The Gringo Lament

My morning ritual starts with reading any email I may receive, then I take a look at Inside Costa Rica and AM Costa Rica. Most days it’s a rather futile search for real news about Costa Rica, but there are just enough tidbits now and again to keep me coming back. In the process of sifting through the chaff looking for that kernel of whole grain goodness, I can’t help but note some common themes, one of which is something I call the ‘Gringo Lament.’

The December 13 edition of AM Costa Rica has a great example on page one (naturally). The article is entitled “List of security proposals has some big omissions” and it goes on to point out some things the editors feel should be in the security proposals but aren’t. After lamenting new taxes on corporations and casinos, the article goes on to say “Many expats have said they would prefer changes in the penal code that mandate a 20-year sentence for armed robbery and a similar sentence for possession of a firearm during a crime.”

After that one sentence the article goes on to the real heart of the matter, which is the apparently inefficient and arbitrary judicial system here in good old Costa Rica. Although their focus seems rather self-interested I definitely agree with the overall point that the system here just plain sucks, to put it bluntly.

Quite true that the system here works very poorly for gringos. But strangely enough the powers that be don’t seem inclined to change it in the direction most gringos would like. Now why would that be? Maybe because they aren’t gringos? Most gringos have trouble accepting the fact that they are second (or third) class citizens here. The fact is, few gringos are citizens at all. Some that complain aren’t even legal residents. I don’t hold that against them, but then, I’m a gringo myself.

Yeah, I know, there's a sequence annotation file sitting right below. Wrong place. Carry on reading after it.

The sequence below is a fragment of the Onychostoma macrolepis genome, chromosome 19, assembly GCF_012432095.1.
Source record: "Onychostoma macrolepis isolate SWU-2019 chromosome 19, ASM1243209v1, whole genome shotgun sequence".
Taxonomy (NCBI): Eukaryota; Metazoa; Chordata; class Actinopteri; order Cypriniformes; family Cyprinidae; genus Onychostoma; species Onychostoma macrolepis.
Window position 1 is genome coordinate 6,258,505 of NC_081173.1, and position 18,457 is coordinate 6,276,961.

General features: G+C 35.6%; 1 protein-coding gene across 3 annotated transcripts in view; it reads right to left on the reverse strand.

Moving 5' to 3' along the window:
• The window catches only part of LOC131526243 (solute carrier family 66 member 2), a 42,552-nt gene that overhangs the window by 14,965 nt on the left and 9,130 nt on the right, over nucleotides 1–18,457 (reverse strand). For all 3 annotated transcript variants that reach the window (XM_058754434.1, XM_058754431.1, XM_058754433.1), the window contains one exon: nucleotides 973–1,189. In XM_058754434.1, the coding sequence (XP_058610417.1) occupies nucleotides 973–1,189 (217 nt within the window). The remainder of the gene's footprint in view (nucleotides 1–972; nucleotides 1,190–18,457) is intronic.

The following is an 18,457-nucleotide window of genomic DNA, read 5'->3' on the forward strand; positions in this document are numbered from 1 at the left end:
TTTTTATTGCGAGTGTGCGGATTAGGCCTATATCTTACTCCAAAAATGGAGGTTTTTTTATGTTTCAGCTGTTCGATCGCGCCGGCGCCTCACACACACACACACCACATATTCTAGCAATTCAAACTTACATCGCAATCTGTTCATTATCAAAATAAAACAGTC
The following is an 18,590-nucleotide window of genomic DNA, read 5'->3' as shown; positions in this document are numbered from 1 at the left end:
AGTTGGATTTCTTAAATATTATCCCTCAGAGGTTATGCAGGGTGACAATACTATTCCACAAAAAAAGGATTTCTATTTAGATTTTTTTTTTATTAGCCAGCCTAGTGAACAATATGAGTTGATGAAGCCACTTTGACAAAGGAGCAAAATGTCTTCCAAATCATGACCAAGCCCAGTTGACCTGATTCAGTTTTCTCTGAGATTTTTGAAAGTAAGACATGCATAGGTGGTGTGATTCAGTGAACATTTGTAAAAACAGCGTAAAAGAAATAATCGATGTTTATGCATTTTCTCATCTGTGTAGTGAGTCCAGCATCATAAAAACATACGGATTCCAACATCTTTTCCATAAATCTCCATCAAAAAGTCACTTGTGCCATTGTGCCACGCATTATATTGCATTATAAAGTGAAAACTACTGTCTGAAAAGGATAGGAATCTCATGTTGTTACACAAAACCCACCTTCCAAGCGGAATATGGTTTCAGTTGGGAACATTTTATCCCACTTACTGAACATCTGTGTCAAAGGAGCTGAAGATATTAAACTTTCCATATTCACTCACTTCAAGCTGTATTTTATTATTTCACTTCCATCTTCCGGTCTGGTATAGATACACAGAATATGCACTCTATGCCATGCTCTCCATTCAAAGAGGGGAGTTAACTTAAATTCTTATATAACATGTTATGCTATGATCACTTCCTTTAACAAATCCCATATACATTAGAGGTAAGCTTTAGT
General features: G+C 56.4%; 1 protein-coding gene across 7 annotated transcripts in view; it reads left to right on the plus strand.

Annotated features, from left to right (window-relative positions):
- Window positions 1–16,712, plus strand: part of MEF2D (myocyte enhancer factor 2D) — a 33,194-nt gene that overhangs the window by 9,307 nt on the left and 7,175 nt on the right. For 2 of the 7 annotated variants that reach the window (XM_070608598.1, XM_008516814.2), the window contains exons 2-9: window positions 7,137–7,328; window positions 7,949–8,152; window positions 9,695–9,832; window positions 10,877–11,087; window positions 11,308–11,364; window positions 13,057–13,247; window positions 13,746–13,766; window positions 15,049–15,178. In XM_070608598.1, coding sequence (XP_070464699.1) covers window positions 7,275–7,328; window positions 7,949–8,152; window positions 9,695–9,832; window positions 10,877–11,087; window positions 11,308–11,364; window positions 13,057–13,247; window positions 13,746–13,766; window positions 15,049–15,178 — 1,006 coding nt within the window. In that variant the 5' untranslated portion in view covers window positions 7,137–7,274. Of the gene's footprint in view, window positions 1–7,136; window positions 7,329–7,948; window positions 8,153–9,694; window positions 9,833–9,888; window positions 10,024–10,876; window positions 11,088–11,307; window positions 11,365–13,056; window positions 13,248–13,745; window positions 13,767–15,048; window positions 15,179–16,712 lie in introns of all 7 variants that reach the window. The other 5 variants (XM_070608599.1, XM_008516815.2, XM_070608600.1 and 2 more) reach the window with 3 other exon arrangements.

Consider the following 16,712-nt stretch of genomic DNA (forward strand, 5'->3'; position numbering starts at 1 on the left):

Gringos really hate the squatting laws. Ticos aren’t so thrilled with absentee landlords. The laws may not be fair, but anybody who thinks ‘fair’ is the goal of the system here or anywhere is rather naive. The justice system everywhere is stocked with a ‘brotherhood’ of legal professionals whose first loyalty is to themselves. Almost anywhere you’ll see that the real beneficiaries of the court system are attorneys and judges. I would wager there’s not a single family of substance in Costa Rica (read: affluent) who doesn’t have one or two attorneys in the family.

And the system as it is works quite nicely for well-connected Ticos and even well-connected foreigners. Google Robert Vesco if you doubt me. Swindlers who happen to be former presidents get house arrest, confined to their mansions. Oh, the humanity! The ‘fungible’ nature of Costa Rican ‘justice’ works to the advantage of those who know how to game the system, and guess where you’ll find them? I don’t have a figure, but I do suspect a high percentage of the National Assembly have law degrees. Imagine that!!!!

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  1. Good article and analysis; I have lived here in CR for four and a half years after visiting first 24 years ago and completely agree. I refer to what you write about as "Gringo Myopia" however "Gringo Lament" says it better!

  2. I'm not anti-Perpetual Tourist, let me say that upfront, but when the PTs start complaining about how CR operates, economically, politically, whatever, that's where I draw the line. If they can't even bother with getting legal residency, which would at least put them on a path to citizenship, then I say they should just STFU. 🙂